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The government can’t simply bury its uranium-233 problem.
If you knew that more than 200 pounds of nuclear bomb material may be missing from government nuclear facilities in the United States, would that worry you?
Recently, three activists, including an 82-year-old nun, broke past the barriers of one of the world’s largest and most modern nuclear explosive storage facilities. But long before that incident, a little-known nuclear security problem was festering at a nearby 69-year-old building – the site of enough bomb-grade uranium to fuel dozens of nuclear weapons.
This facility, Building 3019 at the Oak Ridge National Laboratory in Tennessee, is eligible for listing on the National Historic Registry, and can’t meet current protection requirements. Nonetheless, the U.S. Department of Energy has been slow to do anything about it. The federal government is dragging its feet and failing to remove and safely dispose of large quantities of uranium.
Not only that, it appears that more than 200 pounds of the bomb-grade uranium-233 – enough to fuel about 10 nuclear weapons – may be unaccounted for.
Your bank keeps careful track of the whereabouts of your money, down to the last red cent. For obvious reasons, the government is supposed to do the same with weapons-grade nuclear material. But as I detailed in a new report on this type of uranium, our nuclear facilities may have done a poor job of keeping track of this dangerous material. That’s a risky situation when you’re talking about the building blocks of the most destructive weapons known to humankind.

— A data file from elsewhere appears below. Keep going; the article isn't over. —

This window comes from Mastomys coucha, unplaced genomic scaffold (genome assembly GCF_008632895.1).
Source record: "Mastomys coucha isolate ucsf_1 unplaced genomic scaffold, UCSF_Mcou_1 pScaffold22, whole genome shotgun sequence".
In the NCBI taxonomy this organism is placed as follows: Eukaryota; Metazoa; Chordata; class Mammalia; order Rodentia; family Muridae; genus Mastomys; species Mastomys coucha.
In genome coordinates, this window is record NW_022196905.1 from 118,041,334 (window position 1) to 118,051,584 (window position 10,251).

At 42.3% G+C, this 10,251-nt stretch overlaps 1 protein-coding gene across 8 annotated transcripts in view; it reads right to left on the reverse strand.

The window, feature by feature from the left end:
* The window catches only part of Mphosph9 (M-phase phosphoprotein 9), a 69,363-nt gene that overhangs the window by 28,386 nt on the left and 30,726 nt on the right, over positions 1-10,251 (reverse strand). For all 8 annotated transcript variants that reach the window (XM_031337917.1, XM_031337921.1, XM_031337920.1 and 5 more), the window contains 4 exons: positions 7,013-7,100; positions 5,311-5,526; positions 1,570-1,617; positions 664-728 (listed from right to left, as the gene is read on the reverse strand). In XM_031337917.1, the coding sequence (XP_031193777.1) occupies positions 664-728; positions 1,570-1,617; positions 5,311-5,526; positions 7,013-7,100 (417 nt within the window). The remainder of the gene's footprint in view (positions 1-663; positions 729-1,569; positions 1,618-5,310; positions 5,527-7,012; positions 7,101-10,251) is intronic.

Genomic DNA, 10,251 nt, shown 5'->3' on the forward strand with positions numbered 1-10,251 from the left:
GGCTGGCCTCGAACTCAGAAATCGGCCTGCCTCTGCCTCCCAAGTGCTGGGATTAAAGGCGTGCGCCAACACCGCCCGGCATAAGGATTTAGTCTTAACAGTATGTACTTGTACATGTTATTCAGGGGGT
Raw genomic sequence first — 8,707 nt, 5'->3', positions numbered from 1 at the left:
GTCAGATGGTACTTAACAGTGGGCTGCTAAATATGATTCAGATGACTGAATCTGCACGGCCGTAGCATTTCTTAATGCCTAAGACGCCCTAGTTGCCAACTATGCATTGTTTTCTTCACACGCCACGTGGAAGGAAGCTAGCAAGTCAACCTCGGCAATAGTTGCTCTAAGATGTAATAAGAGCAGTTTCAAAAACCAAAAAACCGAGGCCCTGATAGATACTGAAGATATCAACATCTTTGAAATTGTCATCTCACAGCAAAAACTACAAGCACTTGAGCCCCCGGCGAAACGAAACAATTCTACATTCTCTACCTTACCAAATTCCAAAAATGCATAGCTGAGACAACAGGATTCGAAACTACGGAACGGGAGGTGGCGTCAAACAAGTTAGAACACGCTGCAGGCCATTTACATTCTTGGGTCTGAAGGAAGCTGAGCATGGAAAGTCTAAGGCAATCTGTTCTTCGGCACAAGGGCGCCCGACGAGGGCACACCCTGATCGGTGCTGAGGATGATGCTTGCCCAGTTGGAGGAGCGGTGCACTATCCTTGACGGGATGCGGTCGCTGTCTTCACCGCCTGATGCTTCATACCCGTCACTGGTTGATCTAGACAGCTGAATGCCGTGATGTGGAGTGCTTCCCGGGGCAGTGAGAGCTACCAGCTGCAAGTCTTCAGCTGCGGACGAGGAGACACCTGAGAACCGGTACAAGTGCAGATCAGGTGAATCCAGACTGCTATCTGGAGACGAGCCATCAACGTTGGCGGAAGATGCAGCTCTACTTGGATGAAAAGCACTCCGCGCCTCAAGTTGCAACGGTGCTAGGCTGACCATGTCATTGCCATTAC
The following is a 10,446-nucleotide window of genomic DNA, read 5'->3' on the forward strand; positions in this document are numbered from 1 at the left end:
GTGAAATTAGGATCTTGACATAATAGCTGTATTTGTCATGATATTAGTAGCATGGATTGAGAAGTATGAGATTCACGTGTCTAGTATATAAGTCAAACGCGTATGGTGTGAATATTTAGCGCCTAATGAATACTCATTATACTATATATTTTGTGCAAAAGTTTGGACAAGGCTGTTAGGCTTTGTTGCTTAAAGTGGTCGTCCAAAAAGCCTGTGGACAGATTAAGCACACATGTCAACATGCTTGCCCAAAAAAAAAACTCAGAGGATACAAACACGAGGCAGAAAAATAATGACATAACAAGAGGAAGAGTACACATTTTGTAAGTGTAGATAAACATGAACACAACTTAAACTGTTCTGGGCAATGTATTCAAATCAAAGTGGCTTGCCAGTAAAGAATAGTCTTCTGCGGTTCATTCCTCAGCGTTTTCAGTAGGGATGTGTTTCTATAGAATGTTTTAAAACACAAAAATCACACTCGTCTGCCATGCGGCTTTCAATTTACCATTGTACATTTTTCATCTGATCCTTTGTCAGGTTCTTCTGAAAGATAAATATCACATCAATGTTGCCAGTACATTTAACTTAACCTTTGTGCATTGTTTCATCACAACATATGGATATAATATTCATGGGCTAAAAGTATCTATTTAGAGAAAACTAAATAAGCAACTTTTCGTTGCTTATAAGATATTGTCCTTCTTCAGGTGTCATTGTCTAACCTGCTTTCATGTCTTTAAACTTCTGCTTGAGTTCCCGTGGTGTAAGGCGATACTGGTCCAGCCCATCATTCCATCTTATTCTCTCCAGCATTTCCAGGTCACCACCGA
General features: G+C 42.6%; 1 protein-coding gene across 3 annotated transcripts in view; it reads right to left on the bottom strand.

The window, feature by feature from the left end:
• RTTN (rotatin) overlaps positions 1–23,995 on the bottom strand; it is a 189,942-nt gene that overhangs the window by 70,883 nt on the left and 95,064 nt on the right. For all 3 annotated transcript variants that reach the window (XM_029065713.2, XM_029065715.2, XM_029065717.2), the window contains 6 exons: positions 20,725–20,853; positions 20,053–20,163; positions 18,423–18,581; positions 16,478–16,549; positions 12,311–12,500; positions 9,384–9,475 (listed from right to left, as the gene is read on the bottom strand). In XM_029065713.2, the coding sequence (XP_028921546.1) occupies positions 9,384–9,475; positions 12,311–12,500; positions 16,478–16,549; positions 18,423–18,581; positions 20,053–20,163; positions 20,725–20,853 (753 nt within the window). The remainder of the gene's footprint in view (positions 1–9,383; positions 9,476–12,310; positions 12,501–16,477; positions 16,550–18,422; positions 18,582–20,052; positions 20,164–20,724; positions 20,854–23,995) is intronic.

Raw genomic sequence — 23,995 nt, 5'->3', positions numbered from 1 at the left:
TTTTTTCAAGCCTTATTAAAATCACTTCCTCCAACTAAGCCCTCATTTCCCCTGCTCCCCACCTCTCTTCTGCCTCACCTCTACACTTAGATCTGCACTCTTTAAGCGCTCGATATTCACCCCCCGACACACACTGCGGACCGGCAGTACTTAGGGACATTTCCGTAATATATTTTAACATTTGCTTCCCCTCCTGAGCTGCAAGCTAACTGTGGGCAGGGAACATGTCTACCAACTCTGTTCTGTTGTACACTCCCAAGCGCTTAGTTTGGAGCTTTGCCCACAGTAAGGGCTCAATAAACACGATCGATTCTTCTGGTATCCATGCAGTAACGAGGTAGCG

If as little as 19 pounds of this type of uranium fell into the wrong hands, it could destroy downtown Washington or another big city. And here’s something even more outrageous: the government is now planning to simply dump most of this concentrated nuclear explosive material, as is, straight into the ground. But this type of uranium requires the world’s most stringent safeguards to prevent theft. It’s a problem that the government can’t simply bury.
Uranium-233 was initially made by the government to fuel several nuclear weapons that were exploded in the open air and underground. From the 1960s through the 1980s, the government tried using uranium-233 as a potential fuel for a new generation of power reactors. The material proved too costly, however, and using it in reactors led to a slew of technical problems. By the late 1980s, the government and nuclear power industry stopped using this type of uranium as a reactor fuel, kicking the problem down the road.
Alarmingly, to save costs, the Department of Energy plans to waive critical safeguard and waste disposal safety requirements for a large part of this dangerous material. That would allow for direct shallow-land disposal in Nevada by August 2014. Such action would set a bad precedent for the Obama administration’s international efforts to lock down loose nukes, and throw U.S. nuclear safety requirements under the bus.
We need to expect better of our government than to dig a hole and simply trash important safety and security requirements for this type of uranium. If an elderly nun can break into a nuclear facility, a would-be terrorist could certainly acquire a hazmat suit and a back hoe and start digging into a landfill containing bomb-grade material. And even if we don’t have to worry about terrorists, we should worry about this lethal substance seeping into our water supply, our arable land, our children and grandchildren.
The government must ensure that all uranium-233 is accounted for, stored securely, and disposed of safely, so it can never be used in a nuclear weapon.
ROBERT ALVAREZ, an Institute for Policy Studies senior scholar, served as senior policy adviser to the Energy Department’s secretary from 1993 to 1999.